I couldn't even imagine what that monster spot was going to turn into. I always knew it was important, but that really drove home just how nasty banamine can be. This particular cow was ulcerated as all get out too, probably from the days of banamine and aspirin in an attempt to save her before she was the designated dissection cow. She had a leg too bad to send for beef.
     
  8. Aug 2, 2015 #8

    amysue

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    I always keep oral banamine paste in the barn for my horses and injectable for my cows. I am completely capable of finding a vein and administering iv shots, but I find the paste easier. As for the cows, my vet says that although you should not administer it im, due to the risk of abscesses, many people do with no problems. She calls it "the farmer way to use banamine". I will not risk it, especially in my beef cows, but I do understand why so many people do it that way. I also always keep ulcer guard on hand to buffer the horse's stomach after using pain drugs. I asked my vet if it was okay to use the two together, or if I should space it out to avoid rendering the banamine ineffective from coating the stomach or neutralizing the acid. She said it was okay to use them together. Anyone else have any other advisement or experience with this?
     
  9. Aug 2, 2015 #9

    chandab

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    AngC since you had the paste and it's dosed by weight, pounds are listed on the tube, I'm going to guess your vet figured out how many ml of paste would be appropriate for your horse's weight. [The dosage I listed is for the liquid banamine, which can be give orally, but tastes horrible. Probably an off-label use, but it's been done by many.]
     
  10. Aug 2, 2015 #10

    Minimor

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    1 ml and 1 cc are the same amount--just thought I would stick that in in case anyone thought there is a difference.

    Ang--did your vet give the banamine injection IV or IM? It is perfectly acceptable to give it IV. I'M would not have caused the issues you describe--the reason IM is not the way to give banamine, it can cause clostridial infection--that is a gas gangrene that is very nasty to treat and can be fatal. Some vets do still instruct owners to give it IV bit I think most will say not to. I do not buy the paste--I get the liquid and give it orally. It works just as fast orally as it does when given IM (IV works faster)-'yes, we did give it IM for many years with absolutely no problem at all--IM injection does not always cause clostridial infection, but the risk is there.
     
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  11. Aug 6, 2015 #11

    AngC

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    uhhhh, I misread Dr. Taylor's words. I thought he wrote IMO (as in internet abbreviation for "in my opinion") I've since noticed that he/and you folks are referring to IM (as in intramuscular injection?)

    When our little mare was sick, my husband and I were a mess. I do remember that the vet spent some time finding a specific location somewhere in her neck or some part of her front-end and that he explained something about the need to inject in a precise location. So I believe she was injected intravenously.

    It's been four years now. At the time my husband and I were devastated. I really wish that we had her body analyzed or something just so I could know what happened--at the time, I was terrified that I would kill off a second horse (Nicky.) But the rendering truck was coming to our county the next day; I had no way to get her body to the vet hospital (at the time my truck was not equipped to haul a trailer) and if she didn't go on the meat wagon, she was going to be lying around stinking to await the next week's pick-up opportunity.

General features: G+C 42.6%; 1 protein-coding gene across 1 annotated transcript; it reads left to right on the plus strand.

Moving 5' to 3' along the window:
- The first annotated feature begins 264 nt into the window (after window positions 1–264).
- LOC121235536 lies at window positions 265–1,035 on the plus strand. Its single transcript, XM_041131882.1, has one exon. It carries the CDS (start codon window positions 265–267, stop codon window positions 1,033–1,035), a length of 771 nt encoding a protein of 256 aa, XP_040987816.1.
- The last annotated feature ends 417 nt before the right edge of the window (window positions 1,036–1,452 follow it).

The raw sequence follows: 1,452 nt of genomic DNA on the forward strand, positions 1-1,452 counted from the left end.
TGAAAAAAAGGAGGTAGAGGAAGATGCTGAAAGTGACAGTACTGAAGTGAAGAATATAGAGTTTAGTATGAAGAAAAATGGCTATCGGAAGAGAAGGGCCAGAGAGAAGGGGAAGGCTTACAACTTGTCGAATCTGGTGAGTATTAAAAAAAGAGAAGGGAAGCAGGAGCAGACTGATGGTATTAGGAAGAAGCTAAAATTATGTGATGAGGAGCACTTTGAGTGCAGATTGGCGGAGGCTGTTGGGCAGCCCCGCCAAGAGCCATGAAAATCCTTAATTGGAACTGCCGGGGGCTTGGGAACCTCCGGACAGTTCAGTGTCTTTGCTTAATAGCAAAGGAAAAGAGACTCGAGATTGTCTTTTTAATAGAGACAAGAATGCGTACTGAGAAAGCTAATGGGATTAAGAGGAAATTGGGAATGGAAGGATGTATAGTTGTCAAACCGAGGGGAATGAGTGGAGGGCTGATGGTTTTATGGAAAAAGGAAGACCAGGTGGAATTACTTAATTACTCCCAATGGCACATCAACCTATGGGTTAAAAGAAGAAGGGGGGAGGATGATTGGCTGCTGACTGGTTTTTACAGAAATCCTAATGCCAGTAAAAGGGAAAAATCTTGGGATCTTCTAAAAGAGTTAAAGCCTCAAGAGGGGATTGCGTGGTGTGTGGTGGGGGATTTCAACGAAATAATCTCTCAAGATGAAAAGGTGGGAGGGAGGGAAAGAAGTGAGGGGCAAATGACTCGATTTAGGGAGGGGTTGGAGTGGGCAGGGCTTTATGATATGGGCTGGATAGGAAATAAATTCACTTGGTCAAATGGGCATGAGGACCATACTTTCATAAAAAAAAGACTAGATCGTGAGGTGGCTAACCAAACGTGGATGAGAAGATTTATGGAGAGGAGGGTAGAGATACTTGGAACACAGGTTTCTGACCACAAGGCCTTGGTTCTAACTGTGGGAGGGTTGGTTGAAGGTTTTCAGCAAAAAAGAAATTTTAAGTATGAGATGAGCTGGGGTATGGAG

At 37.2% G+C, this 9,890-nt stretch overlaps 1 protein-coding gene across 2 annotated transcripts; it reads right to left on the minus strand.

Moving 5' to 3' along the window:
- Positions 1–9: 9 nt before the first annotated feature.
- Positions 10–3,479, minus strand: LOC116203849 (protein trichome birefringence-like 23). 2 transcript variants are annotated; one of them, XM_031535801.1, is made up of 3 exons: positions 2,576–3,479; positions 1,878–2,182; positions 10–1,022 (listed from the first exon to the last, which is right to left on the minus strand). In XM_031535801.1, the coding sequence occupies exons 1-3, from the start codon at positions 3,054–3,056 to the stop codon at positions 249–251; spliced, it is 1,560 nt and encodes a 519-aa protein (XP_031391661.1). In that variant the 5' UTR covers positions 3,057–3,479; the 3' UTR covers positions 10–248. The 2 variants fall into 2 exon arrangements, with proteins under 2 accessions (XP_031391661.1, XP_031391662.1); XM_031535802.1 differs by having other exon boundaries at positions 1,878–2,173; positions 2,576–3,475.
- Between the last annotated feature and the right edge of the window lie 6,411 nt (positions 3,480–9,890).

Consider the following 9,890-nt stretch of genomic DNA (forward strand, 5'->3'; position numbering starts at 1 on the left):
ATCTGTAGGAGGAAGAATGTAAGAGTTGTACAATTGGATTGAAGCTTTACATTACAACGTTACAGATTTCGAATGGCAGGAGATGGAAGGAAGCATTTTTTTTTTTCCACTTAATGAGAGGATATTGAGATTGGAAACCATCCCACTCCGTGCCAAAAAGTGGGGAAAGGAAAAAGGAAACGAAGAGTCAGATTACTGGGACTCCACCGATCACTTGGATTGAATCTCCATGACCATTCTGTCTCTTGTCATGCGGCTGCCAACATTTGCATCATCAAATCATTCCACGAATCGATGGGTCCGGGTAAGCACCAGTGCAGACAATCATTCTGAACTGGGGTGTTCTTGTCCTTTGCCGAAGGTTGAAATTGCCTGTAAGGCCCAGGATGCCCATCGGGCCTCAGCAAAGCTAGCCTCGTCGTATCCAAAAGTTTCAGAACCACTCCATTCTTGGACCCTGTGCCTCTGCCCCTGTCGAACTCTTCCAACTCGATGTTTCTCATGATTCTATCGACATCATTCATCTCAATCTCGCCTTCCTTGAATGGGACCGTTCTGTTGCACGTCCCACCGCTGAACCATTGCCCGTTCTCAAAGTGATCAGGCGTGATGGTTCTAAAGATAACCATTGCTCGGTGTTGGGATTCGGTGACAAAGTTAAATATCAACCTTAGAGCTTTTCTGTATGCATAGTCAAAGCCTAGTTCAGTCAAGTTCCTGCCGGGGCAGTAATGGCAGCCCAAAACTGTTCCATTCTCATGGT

Afterwards we discussed it some to try and decide how much we should be willing to spend on our horses. We never were able to come up with a price to put on Nicky's head (...or Coco's or...Baby's heads.) About the best we were able to come up with was that if we ever faced a similar situation, we weren't going to "dink" around but would stuff the afflicted horse in the trailer and haul them to the vet hospital. Anyway, I wandered off-topic.
     
  12. Aug 6, 2015 #12

    drmatthewtaylor

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    AngC,

    I sympathize with the 'how much do we spend?' problem, especially when the Vet is only able to give you a few minutes to make a life decision.

    I encourage clients to have a credit card they put on top of the refrigerator that they never use (so they know how much is on it) except for emergencies. Sadly, too often I have clients who want to spend more but don't have any available funds...

    Dr. Taylor
     
  13. Aug 7, 2015 #13

    AngC

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    In this instance, the vet spent more than a few minutes on a "life decision." He was out here two nights in a row to very late hours. He more than explained things to us. The first night he told us our options for a colic-ed horse and told us typical prices and mentioned what the lady up the road had spent on her horse (somewhere in the 6-8k range).... (horse is now dead.) He explained the options/limitations of what could be treated in the field vice at the vet hospital. I was shocked at the potential costs. I thought I would have until the next day to make the decision; well, we didn't have that long. By the time he came back the next day, Poke had something going on that he was not able to identify--other than it affected her nervous system.

    I don't "do" charge cards. When we stumbled on horses, I set up a savings account and an allotment of a couple hundred a month. It wasn't that we couldn't afford more: I just like to organize my money. I really don't know and don't look at what we've spent. Poke's death pretty much wiped out the savings because she developed problems so soon after purchase. I've since abandoned the whole idea; when Nicky had his eye injury, up-front costs were in the 3-4k range. I pretty much didn't care; the husband and I discussed it; and after field treatment was not working, we did what we'd decided and hauled Nicky to the vet hospital. And when Baby had her laminitis, we trimmed the field treatment effort to the next morning.

    I don't know about elsewhere in the country, but here vets typically (and vet hospitals) don't do credit. So whenever I read here that someone is proposing to buy a cheap horse... well, nothing wrong with that, but I wonder whether they have the funds to take care of problems. The costs can be shocking.